If Urton went to great lengths to bring together large collections of khipus, Mary E. Miller and Barbara E. Mundy’s edited volume Painting a Map of Sixteenth-Century Mexico City: Land, Writing, and Native Rule brings together an interdisciplinary group of scholars to analyze a single object: a map of sixteenth-century Mexico City held by the Beinecke Library in Yale University. This item, commonly known as Codex Reese or Beinecke Map, is a six by three foot painting, drawn in six colors on amate or fig-bark paper, of 121 agricultural fields of Mexico City around 1565, a moment when the city was undergoing deep transformations as it became an appendage of the Spanish empire. This remarkable map thus offers a window to gage problems relating to water management, the environment, and indigenous landholding in the century that witnessed the downfall of the Aztec city of Tenochtitlan and the emergence of Mexico City. This intermediate space of Mexico Tenochtitlan is both the landscape depicted in the map and the slippery and rapidly-changing context in which it was produced.

To shed light on the complexity of this particular item, the book includes nine chapters written by an interdisciplinary group of art historians, historians, anthropologists, among others, along with an Introduction and an Afterword that set a collective agenda. Each chapter delves into specific aspects of the map.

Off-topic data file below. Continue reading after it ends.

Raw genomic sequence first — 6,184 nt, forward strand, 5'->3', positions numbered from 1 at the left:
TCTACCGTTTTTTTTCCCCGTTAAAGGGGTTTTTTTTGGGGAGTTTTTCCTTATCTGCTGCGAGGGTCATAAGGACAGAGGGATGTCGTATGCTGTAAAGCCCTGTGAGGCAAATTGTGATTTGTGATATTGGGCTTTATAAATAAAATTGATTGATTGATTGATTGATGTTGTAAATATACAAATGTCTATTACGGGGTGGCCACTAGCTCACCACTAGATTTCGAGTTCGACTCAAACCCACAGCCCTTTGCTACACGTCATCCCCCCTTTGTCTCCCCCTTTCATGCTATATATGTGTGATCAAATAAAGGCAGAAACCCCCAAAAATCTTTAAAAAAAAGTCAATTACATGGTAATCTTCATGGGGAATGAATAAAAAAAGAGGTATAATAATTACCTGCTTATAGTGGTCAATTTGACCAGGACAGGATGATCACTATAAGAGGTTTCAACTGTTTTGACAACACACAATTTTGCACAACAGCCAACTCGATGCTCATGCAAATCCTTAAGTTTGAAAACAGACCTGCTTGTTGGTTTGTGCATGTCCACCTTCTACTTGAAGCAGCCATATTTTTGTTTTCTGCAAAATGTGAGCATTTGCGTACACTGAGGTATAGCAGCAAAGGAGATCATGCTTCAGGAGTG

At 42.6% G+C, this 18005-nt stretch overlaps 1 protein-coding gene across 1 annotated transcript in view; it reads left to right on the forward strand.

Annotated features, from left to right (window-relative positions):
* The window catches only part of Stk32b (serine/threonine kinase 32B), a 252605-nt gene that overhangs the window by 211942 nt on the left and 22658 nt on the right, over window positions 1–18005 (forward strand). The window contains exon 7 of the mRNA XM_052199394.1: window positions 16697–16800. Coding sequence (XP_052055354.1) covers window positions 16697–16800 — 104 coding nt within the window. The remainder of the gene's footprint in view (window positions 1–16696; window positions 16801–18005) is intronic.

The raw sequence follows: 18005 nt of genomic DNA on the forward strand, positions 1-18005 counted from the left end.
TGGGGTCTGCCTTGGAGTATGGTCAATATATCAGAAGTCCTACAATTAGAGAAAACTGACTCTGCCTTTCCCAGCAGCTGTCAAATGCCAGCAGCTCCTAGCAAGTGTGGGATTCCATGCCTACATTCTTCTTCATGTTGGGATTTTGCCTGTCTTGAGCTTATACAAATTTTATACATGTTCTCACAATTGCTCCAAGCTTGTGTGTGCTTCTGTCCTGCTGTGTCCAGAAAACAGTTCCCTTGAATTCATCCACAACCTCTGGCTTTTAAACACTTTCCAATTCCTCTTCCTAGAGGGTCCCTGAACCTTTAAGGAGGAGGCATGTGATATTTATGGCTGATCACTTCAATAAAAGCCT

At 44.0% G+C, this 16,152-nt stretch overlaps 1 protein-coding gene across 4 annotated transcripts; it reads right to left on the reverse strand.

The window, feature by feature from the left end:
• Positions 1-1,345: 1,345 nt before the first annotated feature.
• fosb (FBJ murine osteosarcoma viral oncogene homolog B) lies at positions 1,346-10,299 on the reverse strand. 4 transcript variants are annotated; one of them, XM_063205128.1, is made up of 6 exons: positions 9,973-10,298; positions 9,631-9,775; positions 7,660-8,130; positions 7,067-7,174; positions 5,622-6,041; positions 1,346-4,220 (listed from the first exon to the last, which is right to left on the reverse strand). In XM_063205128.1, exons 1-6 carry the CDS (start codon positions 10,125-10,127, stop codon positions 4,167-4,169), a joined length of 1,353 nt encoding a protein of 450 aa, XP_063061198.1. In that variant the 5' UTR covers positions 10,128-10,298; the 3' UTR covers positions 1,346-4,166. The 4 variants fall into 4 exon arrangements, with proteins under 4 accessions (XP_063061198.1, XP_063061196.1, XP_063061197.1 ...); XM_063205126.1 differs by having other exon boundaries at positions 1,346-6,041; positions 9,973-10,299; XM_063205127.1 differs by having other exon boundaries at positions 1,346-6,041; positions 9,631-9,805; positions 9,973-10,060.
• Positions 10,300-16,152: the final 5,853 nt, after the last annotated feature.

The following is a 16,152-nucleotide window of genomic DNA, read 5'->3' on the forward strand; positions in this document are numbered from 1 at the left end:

In chapter 1, Dennis Carr offers a comprehensive physical and iconographic examination of the map, worth summarizing rapidly. The painting consists of a rectangular grid comprising 121 plots of land divided among 143 landholders, each one depicted by a head and a name glyph, and accompanied by a plant (tule or maize). The grid is surrounded by a road and five trees in the left edge of the map, and water canals in the top, right and bottom. In the upper side, the map includes a Catholic church and a row of seven indigenous-style houses. To the left of the row of trees the map includes a list of five native governors of Mexico Tenochtitlan—whom Carr identifies as don Diego de Alvarado Huanitzin (1538-41), don Diego de San Francisco Tehuetzquititzin (1541-54), don Esteban de Guzmán (1554-57), don Cristóbal de Guzmán Cecetzin (1557-62), and don Luis de Santa María Cipactzin (1563-65)—and the second viceroy of New Spain, don Luis de Velasco I (1511-64).

Furthermore, Carr shows that the map was a living document that was expanded, drawn, and redrawn according to changing events and necessities. Carr distinguishes six distinct artist hands that intervened in the painting, “identified through individual conventions of drawing the human form” (18). In particular, the ruler list was amended to present a narrative of the successive rulers of Mexico City.